Strategies for Successful Development

Process and technology for small teams building real software

Hug a Developer Today

Posted by S4SD (Seth Morris) on 2008/09/23

(I could argue the view that this video trivializes homelessness, but I’m not sure I believe it and this isn’t the blog for that. I will argue the view that this video trivializes the effects of bad project management.)

Watch the video, laugh, and share it with anyone you want to before reading on.

If you don’t want to watch the video (it has sound but does not need it), here are the texts of the signs the developers are holding:

  1. I am in pain
  2. We’re 4 months in to a 5 month schedule and I just received the final requirements yesterday. (And they’ve changed again!)
  3. I spend half my days in meetings about how to get more work done (instead of working)
  4. My boss read in a magazine that developers using "___" programming language are twice as productive. So he bought us a copy and cut our schedule in half.
  5. Every day my boss changes his mind about what we’re building.
  6. (Man) People keep asking me to fix their email, so I have no time to code
    (child sitting next to him) My daddy has no more time for me
  7. Some consultants told my boss they could build our next version in half the time, for half the money. He believed them but now they’ve spent all their budget, used all their time and are still only half finished. Now they’re gone and their code is a disaster. We have to fix it and finish what they started.
  8. (After the credits, in color, small child sitting on park bench) I just finished an intensive 6 week Visual Basic course

Sometimes I’m asked why I want to consult instead of taking a higher-paying W2 job with equity and a stronger career path or why I’m committed to project and process improvement in startups and small teams (which don’t have a budget for that kind of consulting). I’m never sure whether to tell them that it’s because I’ve seen the quality of life improvements for everyone on the team when a project is successful and the process is repeatable and predictable.

Engineering teams want to innovate on ideas, technology, and features, not process, and engineers (and artists, and writers, and managers, and marketers, and ….) want and deserve to have energy and time for their family, their personal and professional growth, and their own projects.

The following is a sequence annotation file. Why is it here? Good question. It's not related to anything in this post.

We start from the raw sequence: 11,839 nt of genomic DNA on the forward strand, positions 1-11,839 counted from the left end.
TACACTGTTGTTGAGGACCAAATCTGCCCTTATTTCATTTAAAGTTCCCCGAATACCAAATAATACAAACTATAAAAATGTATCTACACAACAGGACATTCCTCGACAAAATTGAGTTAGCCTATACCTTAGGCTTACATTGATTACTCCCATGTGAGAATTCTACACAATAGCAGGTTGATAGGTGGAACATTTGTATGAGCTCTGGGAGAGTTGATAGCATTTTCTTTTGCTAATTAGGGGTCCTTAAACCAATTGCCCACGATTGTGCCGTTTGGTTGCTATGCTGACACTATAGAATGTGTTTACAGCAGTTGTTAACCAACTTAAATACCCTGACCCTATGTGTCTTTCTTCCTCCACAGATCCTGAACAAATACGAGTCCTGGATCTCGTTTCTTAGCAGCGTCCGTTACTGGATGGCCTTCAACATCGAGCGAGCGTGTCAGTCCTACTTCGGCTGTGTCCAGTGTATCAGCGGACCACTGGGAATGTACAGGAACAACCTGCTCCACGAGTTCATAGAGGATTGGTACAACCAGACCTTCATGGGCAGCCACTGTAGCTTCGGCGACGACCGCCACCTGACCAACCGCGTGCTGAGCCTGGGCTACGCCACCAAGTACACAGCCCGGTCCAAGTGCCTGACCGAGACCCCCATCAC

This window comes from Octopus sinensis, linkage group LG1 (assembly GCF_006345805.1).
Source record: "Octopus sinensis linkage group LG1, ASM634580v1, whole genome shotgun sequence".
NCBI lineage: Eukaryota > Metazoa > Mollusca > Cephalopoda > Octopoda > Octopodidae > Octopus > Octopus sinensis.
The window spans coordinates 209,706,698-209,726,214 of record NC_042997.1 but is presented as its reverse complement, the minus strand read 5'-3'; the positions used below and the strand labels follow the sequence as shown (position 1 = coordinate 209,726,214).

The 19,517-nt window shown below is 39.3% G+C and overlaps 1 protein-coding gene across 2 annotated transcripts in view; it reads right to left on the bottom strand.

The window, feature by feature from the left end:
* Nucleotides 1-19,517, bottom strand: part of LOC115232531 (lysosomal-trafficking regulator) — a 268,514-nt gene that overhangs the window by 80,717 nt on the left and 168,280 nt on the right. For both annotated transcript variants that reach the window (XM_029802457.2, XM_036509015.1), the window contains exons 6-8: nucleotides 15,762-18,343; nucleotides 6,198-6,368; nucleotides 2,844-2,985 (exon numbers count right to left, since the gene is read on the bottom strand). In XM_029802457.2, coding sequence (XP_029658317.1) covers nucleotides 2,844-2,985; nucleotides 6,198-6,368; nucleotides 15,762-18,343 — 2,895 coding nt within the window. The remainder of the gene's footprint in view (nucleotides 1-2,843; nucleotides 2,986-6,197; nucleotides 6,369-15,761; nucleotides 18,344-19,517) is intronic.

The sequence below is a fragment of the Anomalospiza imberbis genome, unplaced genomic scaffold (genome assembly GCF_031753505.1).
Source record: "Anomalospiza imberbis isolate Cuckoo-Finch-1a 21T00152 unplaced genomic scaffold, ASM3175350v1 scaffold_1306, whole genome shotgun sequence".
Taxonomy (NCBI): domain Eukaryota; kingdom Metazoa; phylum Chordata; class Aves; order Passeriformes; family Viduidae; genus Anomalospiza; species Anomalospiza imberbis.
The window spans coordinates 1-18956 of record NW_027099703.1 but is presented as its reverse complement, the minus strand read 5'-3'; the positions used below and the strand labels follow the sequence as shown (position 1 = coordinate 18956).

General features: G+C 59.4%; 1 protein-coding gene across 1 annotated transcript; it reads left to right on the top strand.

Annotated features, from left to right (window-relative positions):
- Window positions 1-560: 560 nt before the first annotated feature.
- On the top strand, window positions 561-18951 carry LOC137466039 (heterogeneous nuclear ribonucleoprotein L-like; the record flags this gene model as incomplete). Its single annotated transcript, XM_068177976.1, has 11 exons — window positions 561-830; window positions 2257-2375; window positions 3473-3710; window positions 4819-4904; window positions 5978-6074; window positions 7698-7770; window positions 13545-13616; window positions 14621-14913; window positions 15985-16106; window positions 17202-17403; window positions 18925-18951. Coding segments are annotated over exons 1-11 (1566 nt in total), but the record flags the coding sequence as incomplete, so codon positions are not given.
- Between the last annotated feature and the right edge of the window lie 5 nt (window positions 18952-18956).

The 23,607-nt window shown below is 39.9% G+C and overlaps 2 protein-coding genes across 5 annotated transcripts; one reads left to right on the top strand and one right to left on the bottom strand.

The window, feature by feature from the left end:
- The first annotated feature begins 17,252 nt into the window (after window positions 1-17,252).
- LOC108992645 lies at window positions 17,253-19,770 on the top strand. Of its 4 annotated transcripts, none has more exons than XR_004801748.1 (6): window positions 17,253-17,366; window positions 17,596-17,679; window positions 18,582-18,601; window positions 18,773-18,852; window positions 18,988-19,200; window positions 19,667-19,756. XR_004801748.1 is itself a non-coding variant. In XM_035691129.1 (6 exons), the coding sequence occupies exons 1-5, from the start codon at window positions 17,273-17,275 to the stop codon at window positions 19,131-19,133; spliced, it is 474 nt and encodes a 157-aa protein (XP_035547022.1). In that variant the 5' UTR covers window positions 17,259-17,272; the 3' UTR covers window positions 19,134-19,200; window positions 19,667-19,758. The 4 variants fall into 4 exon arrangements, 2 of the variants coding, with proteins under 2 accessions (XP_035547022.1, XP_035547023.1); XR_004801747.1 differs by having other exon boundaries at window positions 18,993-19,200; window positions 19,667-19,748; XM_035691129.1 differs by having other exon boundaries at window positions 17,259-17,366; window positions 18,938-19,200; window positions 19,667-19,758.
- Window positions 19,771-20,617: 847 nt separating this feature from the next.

A programmer who sent this to me. I’ve known her for years and have been her team lead or manager at three companies. I know she’s experienced all or most of these and I know it has a real effect on her life (as it has on mine and many of my friends). These are the problems in the life of a programmer.

At the risk of killing the frog1, let’s break these down into some categories:

  • Failed Project management. These are the kinds of thing that developers live with every day but feel powerless over. Sadly, developers are sessile by nature; they will often put up with bad management, hating their job, feeling like they are failing, and feeling powerless over their work environment, for a very long time2. [items 2, 5, 7]
  • People in power who have a poor understanding of what development is3. Programming is invisible. QA is almost as invisible when it finds bugs and more invisible when it doesn’t. Programmers spend their time looking at source code, which is a static representation of an abstract process that will occur invisibly at a microscopic scale, or designs, which are an abstract representation of how poorly source code represents the problem domain. Unfortunately, even former developers fall into the trap of thinking that what isn’t tangible must be fungible. [3, 4]